grave. Like all iron-souled characters, he left his mark in the memories of those about him; and as the green hillock which rested over his once sturdy breast was pointed out, the simple villagers seemed to wonder that the grass could grow so quietly over the grave of one so redoubted ; and not a few of the veterans who remembered Billy in his prime, when they were boys, ventured the prediction that when Old, Nick got hold of him, he'd meet his match.'
After Billy's days, the mill became more and more dilapidated. Time and Storm wrote their story upon it in strong characters. Every thing about it ran wild;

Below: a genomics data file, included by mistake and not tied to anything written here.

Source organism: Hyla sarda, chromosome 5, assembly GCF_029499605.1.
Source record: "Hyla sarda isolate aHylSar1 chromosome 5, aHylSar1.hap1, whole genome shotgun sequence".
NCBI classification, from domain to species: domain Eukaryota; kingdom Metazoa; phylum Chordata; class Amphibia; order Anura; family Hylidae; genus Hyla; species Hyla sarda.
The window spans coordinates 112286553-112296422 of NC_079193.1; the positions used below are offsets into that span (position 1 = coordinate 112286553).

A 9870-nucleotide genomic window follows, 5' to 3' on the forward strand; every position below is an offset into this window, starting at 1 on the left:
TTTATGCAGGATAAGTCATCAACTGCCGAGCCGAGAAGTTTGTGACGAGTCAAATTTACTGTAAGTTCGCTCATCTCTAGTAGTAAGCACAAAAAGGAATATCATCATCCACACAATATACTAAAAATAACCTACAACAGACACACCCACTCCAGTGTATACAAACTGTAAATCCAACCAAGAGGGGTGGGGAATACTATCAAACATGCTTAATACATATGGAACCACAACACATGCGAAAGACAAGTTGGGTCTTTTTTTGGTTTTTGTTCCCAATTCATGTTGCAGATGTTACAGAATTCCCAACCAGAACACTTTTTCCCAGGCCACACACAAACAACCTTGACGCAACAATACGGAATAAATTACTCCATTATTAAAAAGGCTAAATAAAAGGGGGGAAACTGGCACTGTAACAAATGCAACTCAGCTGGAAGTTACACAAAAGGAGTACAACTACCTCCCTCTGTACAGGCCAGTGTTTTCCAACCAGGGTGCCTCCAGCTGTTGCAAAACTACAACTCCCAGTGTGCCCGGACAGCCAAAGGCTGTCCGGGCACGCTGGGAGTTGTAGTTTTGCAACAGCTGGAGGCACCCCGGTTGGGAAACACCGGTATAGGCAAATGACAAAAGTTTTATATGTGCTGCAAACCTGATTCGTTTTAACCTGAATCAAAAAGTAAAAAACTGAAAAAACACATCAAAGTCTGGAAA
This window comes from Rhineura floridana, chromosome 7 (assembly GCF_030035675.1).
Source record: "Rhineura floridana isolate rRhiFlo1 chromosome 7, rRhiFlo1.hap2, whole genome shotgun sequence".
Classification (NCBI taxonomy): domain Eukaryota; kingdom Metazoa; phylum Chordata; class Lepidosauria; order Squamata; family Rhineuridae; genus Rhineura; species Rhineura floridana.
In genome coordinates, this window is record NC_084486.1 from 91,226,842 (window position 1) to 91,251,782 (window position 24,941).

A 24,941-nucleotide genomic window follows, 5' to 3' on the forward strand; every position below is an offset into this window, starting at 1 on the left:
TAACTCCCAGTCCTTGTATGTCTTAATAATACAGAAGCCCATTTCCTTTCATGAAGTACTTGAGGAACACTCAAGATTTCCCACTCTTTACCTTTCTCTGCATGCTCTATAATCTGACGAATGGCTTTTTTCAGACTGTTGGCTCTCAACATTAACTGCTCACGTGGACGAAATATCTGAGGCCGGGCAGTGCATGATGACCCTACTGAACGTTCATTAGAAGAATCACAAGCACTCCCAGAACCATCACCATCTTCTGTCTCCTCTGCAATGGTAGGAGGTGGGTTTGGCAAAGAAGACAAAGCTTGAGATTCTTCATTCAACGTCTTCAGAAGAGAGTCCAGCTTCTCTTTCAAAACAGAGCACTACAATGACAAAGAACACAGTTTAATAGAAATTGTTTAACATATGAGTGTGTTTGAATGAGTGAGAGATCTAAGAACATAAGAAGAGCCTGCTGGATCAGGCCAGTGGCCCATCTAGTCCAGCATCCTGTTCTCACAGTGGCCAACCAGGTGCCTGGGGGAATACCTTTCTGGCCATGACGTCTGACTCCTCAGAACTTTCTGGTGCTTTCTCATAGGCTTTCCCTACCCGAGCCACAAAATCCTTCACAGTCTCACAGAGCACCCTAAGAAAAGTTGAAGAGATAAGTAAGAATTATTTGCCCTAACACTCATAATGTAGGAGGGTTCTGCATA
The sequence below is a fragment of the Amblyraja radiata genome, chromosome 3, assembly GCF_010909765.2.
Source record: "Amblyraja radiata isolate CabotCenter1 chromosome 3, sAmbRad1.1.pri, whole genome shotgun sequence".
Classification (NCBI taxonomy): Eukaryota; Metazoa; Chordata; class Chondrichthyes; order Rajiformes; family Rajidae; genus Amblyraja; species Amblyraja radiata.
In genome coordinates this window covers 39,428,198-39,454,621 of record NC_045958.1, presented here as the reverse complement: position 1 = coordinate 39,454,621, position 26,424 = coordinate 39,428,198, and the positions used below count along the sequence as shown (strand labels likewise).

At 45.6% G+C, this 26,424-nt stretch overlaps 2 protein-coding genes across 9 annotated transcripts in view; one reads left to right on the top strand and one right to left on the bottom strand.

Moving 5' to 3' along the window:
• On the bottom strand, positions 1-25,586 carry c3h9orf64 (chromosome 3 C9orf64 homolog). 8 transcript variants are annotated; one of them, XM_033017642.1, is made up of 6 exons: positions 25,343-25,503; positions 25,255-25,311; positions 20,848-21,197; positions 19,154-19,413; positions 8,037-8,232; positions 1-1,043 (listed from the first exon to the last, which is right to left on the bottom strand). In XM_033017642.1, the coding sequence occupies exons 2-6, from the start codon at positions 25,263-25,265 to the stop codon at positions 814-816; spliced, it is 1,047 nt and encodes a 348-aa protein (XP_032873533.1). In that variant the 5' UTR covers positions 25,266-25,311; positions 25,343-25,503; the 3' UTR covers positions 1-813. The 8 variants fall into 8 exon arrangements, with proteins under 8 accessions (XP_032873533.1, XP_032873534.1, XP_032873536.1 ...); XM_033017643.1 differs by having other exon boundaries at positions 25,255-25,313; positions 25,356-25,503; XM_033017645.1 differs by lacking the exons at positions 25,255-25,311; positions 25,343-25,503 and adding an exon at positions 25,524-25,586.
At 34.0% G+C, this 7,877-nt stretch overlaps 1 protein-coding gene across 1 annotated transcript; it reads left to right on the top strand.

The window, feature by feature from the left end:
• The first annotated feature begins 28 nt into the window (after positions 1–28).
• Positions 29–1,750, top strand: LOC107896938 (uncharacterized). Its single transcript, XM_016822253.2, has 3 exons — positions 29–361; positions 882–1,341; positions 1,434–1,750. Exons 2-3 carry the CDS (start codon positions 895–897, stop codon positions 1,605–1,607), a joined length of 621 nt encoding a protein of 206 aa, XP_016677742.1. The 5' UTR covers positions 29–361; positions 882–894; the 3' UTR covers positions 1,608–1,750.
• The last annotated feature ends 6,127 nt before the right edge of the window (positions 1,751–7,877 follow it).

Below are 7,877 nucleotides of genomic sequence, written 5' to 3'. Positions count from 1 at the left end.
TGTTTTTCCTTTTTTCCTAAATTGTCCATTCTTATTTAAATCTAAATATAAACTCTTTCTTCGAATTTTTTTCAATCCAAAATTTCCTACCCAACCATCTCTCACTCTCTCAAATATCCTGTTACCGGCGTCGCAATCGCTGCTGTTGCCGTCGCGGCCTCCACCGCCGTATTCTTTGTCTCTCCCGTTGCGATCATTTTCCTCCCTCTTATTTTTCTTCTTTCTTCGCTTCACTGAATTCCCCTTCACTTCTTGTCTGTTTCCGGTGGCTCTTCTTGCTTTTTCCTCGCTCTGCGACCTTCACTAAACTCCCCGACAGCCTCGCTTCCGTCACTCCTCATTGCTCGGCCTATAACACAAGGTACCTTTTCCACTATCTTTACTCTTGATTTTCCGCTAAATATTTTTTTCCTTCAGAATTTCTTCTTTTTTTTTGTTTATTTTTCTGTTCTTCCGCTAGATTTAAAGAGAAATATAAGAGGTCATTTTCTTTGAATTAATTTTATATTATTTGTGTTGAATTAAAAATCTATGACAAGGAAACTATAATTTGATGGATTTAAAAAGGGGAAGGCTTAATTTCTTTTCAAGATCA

grass formed into a green sod in its chambers; and creepers and parasitic plants clambered over its walls; the trees which had been young in the days of Harold, grew to be giants, and drooped over the ruin; and the willows trailed their thread-like branches in the quiet lake whose waters once turned its wheel. Things remained thus until a new-comer arrived in the village. He was a plain, unpretending man, a black-smith by trade. He took a fancy to the ruin because he found that it could be got at a low rent, and his means were limited. He paid no attention to the tales attached to it, but hired it of the descendants of Billy Harold, and in good earnest set about converting it into a smithy. In a very short time the black smoke from the chimney and the roar of his forge told that he had commenced his work, and the clink of his hammer could be heard from morning till night. He was a stalwart, powerful man, heavily hung together, slow of motion, and earnest of speech. His hair was short and slightly grizzled, and his features were heavy and massive, and bore a harsh and forbidding expression that belied his character.